To date, the Center for Tropical Mushroom Research and Development (CTMRD) in Central Luzon State University, Philippines has successfully rescued the cell lines of various wild useful mushrooms and generated their production technologies. These include Collybia reinakeana [109,110], Coprinus comatus [111], Mycena sp. [112], S. commune [112,113], L. sajor-caju [114], L. tigrinus [115], Lentinus squarrosulus [116], Polyporus grammocephalus [73,116], Lentinus swartzii [41], Panaeolus antillarium [117], Panaeolus cyanescens [117], Pleurotus cystidiosus [118], Oudemansiella canarii [119], Ganoderma curtissii [120], Fomitopsis feei [45], Pycnoporus sanguineus [46], Lentinus strigosus [72], G. lucidum [121], A. polytricha [96,122,123], and V. volvacea [124,125]. The optimal culture conditions for mycelia growth and fruiting body production of these Philippine wild mushrooms have been established. Pure culture of mushroom mycelia is maintained in semi-solid indigenous culture media from natural sources such as coconut water, potato, rice bran, and corn grit, and commercially available dehydrated culture media like potato dextrose agar. The fruiting bodies of mushroom are propagated in polypropylene bag using formulated substrates such as rice straw and sawdust. Moreover, the CTMRD developed the zero-rice waste technology that demonstrate the efficient utilization of agro-industrial wastes from rice production as substrates for mushroom production, feed for livestock production and fertilizer for vegetable production, and other technologies such as tilapia and mushroom growth chamber production, and aseptic cultivation.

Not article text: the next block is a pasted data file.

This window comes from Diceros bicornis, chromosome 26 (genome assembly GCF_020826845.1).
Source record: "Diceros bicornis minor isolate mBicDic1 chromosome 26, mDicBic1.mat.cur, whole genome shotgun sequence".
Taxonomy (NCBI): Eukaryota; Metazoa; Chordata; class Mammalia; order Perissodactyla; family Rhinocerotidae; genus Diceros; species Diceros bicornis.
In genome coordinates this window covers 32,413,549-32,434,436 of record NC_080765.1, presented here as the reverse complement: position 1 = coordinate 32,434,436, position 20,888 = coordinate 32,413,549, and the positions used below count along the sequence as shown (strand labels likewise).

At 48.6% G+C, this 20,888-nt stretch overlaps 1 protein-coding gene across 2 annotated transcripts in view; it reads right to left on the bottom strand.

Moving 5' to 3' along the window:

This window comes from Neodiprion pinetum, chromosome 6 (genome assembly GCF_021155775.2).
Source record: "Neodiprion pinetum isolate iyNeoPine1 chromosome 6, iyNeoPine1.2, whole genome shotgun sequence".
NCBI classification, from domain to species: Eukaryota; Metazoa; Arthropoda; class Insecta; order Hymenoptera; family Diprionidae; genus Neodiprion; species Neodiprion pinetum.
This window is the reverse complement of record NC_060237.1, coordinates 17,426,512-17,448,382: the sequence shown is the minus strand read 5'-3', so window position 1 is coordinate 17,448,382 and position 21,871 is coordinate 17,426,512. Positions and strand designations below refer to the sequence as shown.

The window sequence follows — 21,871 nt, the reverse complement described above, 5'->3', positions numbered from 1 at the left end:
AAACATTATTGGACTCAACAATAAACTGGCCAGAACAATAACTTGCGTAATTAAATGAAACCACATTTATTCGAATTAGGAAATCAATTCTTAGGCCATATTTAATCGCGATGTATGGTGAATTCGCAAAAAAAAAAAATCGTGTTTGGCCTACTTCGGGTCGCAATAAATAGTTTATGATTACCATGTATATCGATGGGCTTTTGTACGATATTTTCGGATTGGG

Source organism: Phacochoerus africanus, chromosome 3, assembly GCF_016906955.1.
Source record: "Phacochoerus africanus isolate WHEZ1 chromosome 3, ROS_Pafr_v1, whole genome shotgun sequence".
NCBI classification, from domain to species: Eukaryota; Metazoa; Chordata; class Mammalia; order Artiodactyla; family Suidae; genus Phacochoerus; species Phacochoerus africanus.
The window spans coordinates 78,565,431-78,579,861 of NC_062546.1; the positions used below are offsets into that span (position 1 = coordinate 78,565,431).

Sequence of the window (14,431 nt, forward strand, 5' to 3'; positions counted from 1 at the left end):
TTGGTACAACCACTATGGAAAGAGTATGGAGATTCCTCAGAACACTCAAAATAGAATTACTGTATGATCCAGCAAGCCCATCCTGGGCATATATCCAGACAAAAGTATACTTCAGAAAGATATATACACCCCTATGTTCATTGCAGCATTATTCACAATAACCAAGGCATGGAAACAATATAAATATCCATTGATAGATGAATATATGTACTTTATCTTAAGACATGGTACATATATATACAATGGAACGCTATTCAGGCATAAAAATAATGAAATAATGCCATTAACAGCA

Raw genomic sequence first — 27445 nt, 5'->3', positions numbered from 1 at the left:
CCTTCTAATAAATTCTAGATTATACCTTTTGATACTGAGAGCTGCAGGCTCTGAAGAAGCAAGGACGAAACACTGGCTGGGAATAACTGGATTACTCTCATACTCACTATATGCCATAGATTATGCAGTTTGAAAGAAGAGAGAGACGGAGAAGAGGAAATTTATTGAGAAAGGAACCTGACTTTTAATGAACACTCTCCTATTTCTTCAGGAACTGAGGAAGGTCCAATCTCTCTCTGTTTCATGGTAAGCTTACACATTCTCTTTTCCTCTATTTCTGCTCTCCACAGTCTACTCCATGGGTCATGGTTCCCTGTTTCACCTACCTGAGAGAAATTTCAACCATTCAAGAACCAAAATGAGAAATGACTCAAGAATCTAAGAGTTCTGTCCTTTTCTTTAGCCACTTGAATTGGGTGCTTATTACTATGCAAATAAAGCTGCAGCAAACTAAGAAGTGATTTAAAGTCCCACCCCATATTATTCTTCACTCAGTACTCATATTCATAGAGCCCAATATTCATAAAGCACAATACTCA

Mycelial biomass production of C. comatus [111], P. cyanescens [126], G. lucidum, S. commune, P. cystidiosus, V. volvacea [127], L. tigrinus, L. sajor-caju [128], S. commune [129,130], V. volvacea [124], Coprinopsis cinerea [131], L. tigrinus [132], G. lucidum [133], Chlorophyllum molybdites [47], P. cystidiosus [48], L. tigrinus [134], P. sanguineus [135], and Lentinus species in liquid or submerged culture has also been demonstrated [136]. Studies on the nutritional and physical requirements for spore germination of V. volvacea [124], S. commune [137], L. tigrinus [115], G. lucidum [121], L. swartzii, and L. strigosus [138] have been established and their morphogenesis from spore germination up to fruiting body maturation were documented.

In addition, the effects of different supplements or additives such as rice bran in pulp and paper waste [139], in Pleurotus substrate spent [140], ruminant’s dung [141], agricultural wastes [142], vitamin A [143], and Moringa oleifera leaf extract [144], and physical factor such as light-emitting diode [145] have also been evaluated for the improvement of mushroom production as well as their composition and bioactivity.